Wednesday, April 30, 2008

Six Degrees

It's all about who you know. People try to deny it, but it is one of life's ultimate truths. Especially in this profession.

Photo by Doug Kanter from The New York Times

This article, in the New York Times, seems to reinforce the unspoken truth. Imagine, by answering an email, you'd be given the opportunity to design a large villa in an exotic locale, unconstrained by anything other than your own imagination? A young designer's dream project, with the added bonus of international exposure and the guarantee that the project will be built. Why can't we all be so lucky?

We can, apparently, as long as we work for the celebrities of our profession, in this case the dymanic team of Herzog and de Meuron. Their reputation brought them a commission which they magnanimously bestowed on 100 firms. They spread the wealth to those they trusted, admired, knew. And why not? If they at one time employed these designers, they must certainly have some faith in their abilities.

This "six degrees" concept was something I thought long and hard about when choosing to go to graduate school. I took a risk, attending a school whose program that, I felt, offered more in terms of personal growth and intellectual exploration. I turned down a school whose faculty and reputation attracted an international list of big names for critiques and reviews. In the end, I spent three months looking for job. My friends at the other school? Picked up by starchitect firms before they even left.

I remember visiting some friends attending the "other school" for a summer abroad. One of their classmates was obsessed with getting big name firms on her resume, even though she had at least three years before graduating. She had her summer internships all planned out. As a California native, she would apply to Gehry or Moss or Morphosis first. Then, after her third year, she'd look for a big East Coast name, like Holl or Eisneman. And after fourth year, she'd look at an international firm, like OMA. With such a resume, she was certain that, come her fifth year, she'd be accepted to any Ivy League grad school, which would, of course, lead to a permanent job at some star firm. That would, inevitably, lead to her own success later on.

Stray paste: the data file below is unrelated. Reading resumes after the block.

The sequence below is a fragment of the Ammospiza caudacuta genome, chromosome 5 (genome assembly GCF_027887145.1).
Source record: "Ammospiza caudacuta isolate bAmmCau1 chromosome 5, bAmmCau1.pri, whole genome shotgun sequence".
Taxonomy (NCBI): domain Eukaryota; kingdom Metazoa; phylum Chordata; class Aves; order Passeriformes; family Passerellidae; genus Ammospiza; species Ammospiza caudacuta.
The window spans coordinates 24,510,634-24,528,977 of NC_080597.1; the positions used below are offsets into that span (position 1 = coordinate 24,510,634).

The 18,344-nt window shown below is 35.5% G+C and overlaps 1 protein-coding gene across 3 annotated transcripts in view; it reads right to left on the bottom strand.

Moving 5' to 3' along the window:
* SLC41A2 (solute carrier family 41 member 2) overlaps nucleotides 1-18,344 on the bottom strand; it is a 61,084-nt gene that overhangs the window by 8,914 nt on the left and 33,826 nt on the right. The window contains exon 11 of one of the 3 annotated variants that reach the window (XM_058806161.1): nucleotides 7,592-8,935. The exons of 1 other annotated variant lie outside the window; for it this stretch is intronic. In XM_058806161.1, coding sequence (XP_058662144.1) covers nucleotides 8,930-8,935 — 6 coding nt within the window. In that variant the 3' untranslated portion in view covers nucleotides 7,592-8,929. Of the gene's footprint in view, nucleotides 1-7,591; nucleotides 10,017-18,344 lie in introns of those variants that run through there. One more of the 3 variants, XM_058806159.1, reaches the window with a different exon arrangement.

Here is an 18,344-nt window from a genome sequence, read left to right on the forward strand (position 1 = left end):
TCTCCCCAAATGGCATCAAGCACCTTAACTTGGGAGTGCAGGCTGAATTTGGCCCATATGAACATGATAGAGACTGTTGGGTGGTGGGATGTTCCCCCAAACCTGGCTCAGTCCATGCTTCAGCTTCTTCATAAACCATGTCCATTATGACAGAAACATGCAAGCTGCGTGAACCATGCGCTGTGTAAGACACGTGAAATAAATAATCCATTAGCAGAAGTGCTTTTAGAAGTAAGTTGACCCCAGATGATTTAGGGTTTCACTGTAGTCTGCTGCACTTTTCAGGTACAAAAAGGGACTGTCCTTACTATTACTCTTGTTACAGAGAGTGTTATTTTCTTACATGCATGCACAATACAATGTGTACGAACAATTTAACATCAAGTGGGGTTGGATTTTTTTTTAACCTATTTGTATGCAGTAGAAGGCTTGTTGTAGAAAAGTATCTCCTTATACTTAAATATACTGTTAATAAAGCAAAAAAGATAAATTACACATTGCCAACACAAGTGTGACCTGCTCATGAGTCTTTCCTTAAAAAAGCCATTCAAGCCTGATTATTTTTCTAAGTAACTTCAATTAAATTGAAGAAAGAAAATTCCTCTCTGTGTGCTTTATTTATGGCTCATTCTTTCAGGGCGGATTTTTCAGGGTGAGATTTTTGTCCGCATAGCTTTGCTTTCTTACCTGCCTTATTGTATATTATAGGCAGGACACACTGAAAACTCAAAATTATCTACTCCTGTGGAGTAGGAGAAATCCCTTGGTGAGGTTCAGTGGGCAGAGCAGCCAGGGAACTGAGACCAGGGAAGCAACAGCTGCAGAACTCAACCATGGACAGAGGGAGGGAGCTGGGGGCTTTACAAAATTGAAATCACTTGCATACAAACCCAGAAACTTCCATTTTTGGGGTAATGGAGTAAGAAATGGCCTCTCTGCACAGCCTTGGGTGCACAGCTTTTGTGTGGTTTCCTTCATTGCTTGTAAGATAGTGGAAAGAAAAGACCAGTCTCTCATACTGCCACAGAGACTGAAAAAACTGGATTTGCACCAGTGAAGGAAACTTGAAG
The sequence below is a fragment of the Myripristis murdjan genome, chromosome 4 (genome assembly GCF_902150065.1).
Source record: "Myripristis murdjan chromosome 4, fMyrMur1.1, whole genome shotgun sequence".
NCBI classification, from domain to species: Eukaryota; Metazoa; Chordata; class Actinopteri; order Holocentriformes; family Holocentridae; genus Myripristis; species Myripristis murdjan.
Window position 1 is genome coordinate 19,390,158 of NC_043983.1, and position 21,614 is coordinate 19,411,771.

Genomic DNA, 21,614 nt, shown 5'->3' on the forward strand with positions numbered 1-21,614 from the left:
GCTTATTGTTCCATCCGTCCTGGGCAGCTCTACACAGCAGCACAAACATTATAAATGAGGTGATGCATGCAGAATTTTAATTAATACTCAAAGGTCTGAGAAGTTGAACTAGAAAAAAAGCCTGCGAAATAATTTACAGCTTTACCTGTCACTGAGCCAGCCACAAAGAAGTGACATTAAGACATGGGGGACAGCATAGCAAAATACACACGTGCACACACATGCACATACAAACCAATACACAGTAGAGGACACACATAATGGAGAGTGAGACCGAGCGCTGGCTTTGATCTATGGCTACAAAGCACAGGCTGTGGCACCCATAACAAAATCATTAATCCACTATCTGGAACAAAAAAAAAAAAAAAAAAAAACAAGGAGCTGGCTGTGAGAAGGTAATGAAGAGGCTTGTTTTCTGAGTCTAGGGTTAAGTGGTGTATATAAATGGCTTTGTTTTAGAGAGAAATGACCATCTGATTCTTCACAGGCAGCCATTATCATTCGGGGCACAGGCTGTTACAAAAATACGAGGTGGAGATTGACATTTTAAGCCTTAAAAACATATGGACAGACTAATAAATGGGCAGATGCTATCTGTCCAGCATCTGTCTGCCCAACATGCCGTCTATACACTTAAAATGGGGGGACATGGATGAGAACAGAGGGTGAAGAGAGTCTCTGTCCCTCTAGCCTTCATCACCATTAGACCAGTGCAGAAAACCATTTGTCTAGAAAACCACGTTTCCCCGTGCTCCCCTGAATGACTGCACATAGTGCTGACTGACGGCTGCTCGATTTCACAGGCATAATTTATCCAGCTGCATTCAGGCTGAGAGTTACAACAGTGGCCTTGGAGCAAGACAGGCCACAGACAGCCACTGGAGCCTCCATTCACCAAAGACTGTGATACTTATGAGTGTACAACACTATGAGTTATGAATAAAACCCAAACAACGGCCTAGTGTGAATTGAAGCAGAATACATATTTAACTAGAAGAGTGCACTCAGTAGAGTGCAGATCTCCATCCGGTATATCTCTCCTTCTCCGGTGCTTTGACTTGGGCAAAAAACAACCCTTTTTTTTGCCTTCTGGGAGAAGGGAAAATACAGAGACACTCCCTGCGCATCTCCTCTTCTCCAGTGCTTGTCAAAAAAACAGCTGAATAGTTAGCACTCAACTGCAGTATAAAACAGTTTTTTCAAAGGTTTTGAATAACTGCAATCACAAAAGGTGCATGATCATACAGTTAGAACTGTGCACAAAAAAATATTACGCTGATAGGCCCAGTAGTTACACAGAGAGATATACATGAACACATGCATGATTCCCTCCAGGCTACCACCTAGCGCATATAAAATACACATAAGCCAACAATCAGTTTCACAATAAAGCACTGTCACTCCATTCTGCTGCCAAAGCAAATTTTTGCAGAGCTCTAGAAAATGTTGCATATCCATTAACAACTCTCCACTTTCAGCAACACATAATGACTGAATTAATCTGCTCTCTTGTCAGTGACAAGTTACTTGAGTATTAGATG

At that time, my friends and I pondered the logic. Weren't other things important? Like the size of firm you worked for? Or how the firm practiced? Maybe the firm's business model? How about the potential exposure to different projects and building types?

But, after my rounds of graduate school applications, my first bout in the arena that is the job hunt game, I understand her perspective. She was younger than me, but much less naive to the realities of the world that we operate in. She realized the fundamentals. Relationships mean something. Connections mean something. Not everything, but definitely something. Name-dropping, when the relationship is significant, greases wheels, opens doors. And if your goal is to be as famous as those you currently idolize, it just might be the fastest way to get there. So let's just acknowledge it: in the design world, incest is best.


Blogger flanthrower said...

I think a lot of what you said can be applied to the legal world too. I had friends like the gal you describe in law school and while they may not be the happiest (or most interesting for that matter) people in the world, they're sitting comfortably at their big firm desk making at least 150K a year.

I'm about a year out of law school now and really wonder about all the decisions (big and small that got me here). I wish I'd "seen the light" a little earlier and figured things out a little faster. Maybe then I wouldn't be sitting here wondering how I ended up at a big firm doing what many of my friends essentially do but doing it without any of the sweet office, benefits or salaries of my smarter friends.

12:44 AM  
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